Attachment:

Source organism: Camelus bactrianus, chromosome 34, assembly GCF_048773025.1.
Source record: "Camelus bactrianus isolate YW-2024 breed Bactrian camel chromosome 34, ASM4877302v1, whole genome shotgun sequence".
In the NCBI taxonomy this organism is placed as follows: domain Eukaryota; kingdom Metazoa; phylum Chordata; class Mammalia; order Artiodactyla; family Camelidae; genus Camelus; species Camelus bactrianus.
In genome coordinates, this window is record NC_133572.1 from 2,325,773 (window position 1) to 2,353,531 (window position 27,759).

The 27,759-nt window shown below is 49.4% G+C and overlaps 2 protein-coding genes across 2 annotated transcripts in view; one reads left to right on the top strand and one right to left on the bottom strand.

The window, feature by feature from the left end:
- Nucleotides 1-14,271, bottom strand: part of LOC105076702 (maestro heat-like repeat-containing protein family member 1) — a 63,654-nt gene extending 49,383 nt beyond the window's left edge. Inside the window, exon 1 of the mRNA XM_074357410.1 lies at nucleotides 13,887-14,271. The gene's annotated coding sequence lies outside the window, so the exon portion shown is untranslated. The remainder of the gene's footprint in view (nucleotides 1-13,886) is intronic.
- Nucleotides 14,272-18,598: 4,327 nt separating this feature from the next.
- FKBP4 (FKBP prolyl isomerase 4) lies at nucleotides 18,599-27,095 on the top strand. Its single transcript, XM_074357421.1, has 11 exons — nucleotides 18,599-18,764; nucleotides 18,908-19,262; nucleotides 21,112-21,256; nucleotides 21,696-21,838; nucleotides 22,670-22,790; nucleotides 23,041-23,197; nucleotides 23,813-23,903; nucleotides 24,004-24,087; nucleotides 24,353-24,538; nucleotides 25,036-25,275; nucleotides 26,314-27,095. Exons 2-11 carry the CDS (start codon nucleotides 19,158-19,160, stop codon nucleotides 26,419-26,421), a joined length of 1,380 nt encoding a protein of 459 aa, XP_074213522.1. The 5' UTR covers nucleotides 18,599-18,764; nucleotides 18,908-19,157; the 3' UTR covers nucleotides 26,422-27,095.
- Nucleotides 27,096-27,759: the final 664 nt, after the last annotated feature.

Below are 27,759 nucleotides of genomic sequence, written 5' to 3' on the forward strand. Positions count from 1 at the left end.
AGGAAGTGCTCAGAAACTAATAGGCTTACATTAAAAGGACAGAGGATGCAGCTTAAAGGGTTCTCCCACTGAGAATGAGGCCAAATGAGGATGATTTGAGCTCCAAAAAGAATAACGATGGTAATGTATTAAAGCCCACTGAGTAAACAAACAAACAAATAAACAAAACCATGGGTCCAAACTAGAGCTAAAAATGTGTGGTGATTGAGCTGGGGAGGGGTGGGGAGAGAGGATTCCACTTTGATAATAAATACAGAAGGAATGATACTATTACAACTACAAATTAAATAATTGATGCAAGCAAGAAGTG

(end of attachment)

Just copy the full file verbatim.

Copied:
Source organism: Camelus bactrianus, chromosome 34, assembly GCF_048773025.1.
Source record: "Camelus bactrianus isolate YW-2024 breed Bactrian camel chromosome 34, ASM4877302v1, whole genome shotgun sequence".
In the NCBI taxonomy this organism is placed as follows: domain Eukaryota; kingdom Metazoa; phylum Chordata; class Mammalia; order Artiodactyla; family Camelidae; genus Camelus; species Camelus bactrianus.
In genome coordinates, this window is record NC_133572.1 from 2,325,773 (window position 1) to 2,353,531 (window position 27,759).

The 27,759-nt window shown below is 49.4% G+C and overlaps 2 protein-coding genes across 2 annotated transcripts in view; one reads left to right on the top strand and one right to left on the bottom strand.

The window, feature by feature from the left end:
- Nucleotides 1-14,271, bottom strand: part of LOC105076702 (maestro heat-like repeat-containing protein family member 1) — a 63,654-nt gene extending 49,383 nt beyond the window's left edge. Inside the window, exon 1 of the mRNA XM_074357410.1 lies at nucleotides 13,887-14,271. The gene's annotated coding sequence lies outside the window, so the exon portion shown is untranslated. The remainder of the gene's footprint in view (nucleotides 1-13,886) is intronic.
- Nucleotides 14,272-18,598: 4,327 nt separating this feature from the next.
- FKBP4 (FKBP prolyl isomerase 4) lies at nucleotides 18,599-27,095 on the top strand. Its single transcript, XM_074357421.1, has 11 exons — nucleotides 18,599-18,764; nucleotides 18,908-19,262; nucleotides 21,112-21,256; nucleotides 21,696-21,838; nucleotides 22,670-22,790; nucleotides 23,041-23,197; nucleotides 23,813-23,903; nucleotides 24,004-24,087; nucleotides 24,353-24,538; nucleotides 25,036-25,275; nucleotides 26,314-27,095. Exons 2-11 carry the CDS (start codon nucleotides 19,158-19,160, stop codon nucleotides 26,419-26,421), a joined length of 1,380 nt encoding a protein of 459 aa, XP_074213522.1. The 5' UTR covers nucleotides 18,599-18,764; nucleotides 18,908-19,157; the 3' UTR covers nucleotides 26,422-27,095.
- Nucleotides 27,096-27,759: the final 664 nt, after the last annotated feature.

Below are 27,759 nucleotides of genomic sequence, written 5' to 3' on the forward strand. Positions count from 1 at the left end.
AGGAAGTGCTCAGAAACTAATAGGCTTACATTAAAAGGACAGAGGATGCAGCTTAAAGGGTTCTCCCACTGAGAATGAGGCCAAATGAGGATGATTTGAGCTCCAAAAAGAATAACGATGGTAATGTATTAAAGCCCACTGAGTAAACAAACAAACAAATAAACAAAACCATGGGTCCAAACTAGAGCTAAAAATGTGTGGTGATTGAGCTGGGGAGGGGTGGGGAGAGAGGATTCCACTTTGATAATAAATACAGAAGGAATGATACTATTACAACTACAAATTAAATAATTGATGCAAGCAAGAAGTG